The details of study population and methods for the GenSalt study have been published elsewhere (7). In brief, the GenSalt study was conducted in rural areas in north China from October 2003 to July 2005. A community-based BP screening was conducted among persons aged 18-60 years in the study villages to identify potential probands and their families for the study. Those with mean systolic BP between 130-160 mmHg and/or diastolic BP between 85-100 mmHg and no use of antihypertensive medications and their siblings and offspring were recruited for the dietary intervention study. Individuals who had stage-2 hypertension, secondary hypertension, a history of clinical cardiovascular disease or diabetes, were using antihypertensive medications, pregnant, heavy alcohol users, or currently on a low-sodium diet were excluded from the dietary intervention.

A standard questionnaire was administered by trained staff at the baseline examination to collect information on demographic characteristics, personal and family medical history, and lifestyle risk factors. Three BP measurements were obtained at each clinical visit by trained and certified observers using a random–zero sphygmomanometer according to a common protocol (8). BP was measured with the participant in the sitting position after 5 minutes of rest. In addition, participants were advised to avoid alcohol, cigarette smoking, coffee/tea, and exercise for at least 30 minutes prior to their BP measurement. BP was measured in the morning of the 3 day baseline observation, and the last 3 days of each intervention phase by the same BP technician using the same sphygmomanometer to avoid observation variation. All BP observers were blinded to the dietary intervention.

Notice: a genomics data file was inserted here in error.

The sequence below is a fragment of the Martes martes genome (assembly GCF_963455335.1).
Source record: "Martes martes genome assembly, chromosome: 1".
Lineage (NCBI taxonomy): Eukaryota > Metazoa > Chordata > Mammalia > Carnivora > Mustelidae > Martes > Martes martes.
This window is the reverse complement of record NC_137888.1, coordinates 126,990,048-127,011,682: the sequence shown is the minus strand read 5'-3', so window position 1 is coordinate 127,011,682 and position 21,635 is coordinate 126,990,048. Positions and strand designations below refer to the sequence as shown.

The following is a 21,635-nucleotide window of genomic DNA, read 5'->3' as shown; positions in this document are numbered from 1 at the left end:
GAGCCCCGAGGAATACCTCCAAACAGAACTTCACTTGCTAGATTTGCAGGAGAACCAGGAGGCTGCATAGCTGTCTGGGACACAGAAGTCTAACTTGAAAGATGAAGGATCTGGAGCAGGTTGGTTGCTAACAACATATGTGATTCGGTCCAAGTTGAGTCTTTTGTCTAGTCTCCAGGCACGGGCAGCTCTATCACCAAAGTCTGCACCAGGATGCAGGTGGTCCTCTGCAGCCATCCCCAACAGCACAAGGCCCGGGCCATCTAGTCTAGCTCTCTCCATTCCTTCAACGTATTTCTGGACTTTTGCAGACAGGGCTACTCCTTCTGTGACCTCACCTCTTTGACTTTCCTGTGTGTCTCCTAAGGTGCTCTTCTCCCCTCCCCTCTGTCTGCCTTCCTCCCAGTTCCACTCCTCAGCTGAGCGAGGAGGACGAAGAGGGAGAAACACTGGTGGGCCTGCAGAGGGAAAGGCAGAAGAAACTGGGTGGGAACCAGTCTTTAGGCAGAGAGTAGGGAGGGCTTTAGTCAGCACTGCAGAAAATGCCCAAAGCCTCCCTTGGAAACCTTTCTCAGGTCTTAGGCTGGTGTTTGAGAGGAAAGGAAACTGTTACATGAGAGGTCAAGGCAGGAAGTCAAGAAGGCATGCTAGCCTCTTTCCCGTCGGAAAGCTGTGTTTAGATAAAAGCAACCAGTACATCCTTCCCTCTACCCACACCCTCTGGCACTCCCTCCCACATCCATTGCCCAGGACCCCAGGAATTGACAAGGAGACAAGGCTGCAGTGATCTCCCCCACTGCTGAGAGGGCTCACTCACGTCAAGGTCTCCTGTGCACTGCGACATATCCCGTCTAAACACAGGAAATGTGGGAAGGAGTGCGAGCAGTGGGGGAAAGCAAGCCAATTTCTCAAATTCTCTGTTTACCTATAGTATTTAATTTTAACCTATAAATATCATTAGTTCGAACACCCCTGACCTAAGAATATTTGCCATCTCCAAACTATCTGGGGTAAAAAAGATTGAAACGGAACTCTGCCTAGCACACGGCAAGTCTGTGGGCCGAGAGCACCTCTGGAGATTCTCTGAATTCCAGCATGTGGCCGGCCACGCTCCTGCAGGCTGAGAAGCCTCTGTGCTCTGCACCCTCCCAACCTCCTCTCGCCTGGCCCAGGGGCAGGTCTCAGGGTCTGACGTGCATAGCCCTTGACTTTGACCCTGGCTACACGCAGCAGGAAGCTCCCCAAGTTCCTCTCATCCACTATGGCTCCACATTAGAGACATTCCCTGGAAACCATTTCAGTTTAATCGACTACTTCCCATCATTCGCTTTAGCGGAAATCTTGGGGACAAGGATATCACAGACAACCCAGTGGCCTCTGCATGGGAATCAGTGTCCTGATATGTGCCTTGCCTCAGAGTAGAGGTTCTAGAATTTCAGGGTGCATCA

The study participants received a low-salt diet (3 grams of salt or 51.3 mmol of sodium per day) for 7 days. Then, they received a high-salt diet (18 grams of salt or 307.8 mmol of sodium per day) for 7 days. During the first 2 intervention phases, potassium intake remained unchanged. In the final week, the participants maintained a high-salt diet and took a 60 mmol potassium (potassium chloride) supplement daily. Although dietary salt intake was the same for all study participants, dietary total energy intake was varied according to their baseline energy intake. All foods were cooked without salt, and pre-packaged salt was added to the individual study participant's meal, as specified in the protocol, when it was served by the study staff. To ensure study participants' compliance to the intervention program, they were required to have their breakfast, lunch and dinner at the study kitchen under supervision of the study staff during the entire study period. Food consumption of study participants was carefully recorded at each meal by study staff members. The study participants were instructed to avoid consuming any foods that were not provided by the study. In addition, three timed urinary specimens (one 24-hour and two overnight) were collected at baseline and in each phase of intervention to monitor participants' compliance to dietary sodium and potassium intake. The overnight urinary excretions of sodium and potassium were converted to 24-hour values based on formulas developed from a random subsample of 238 participants who had collected overnight and 24-hour measures on the same days at baseline and in each phase of intervention.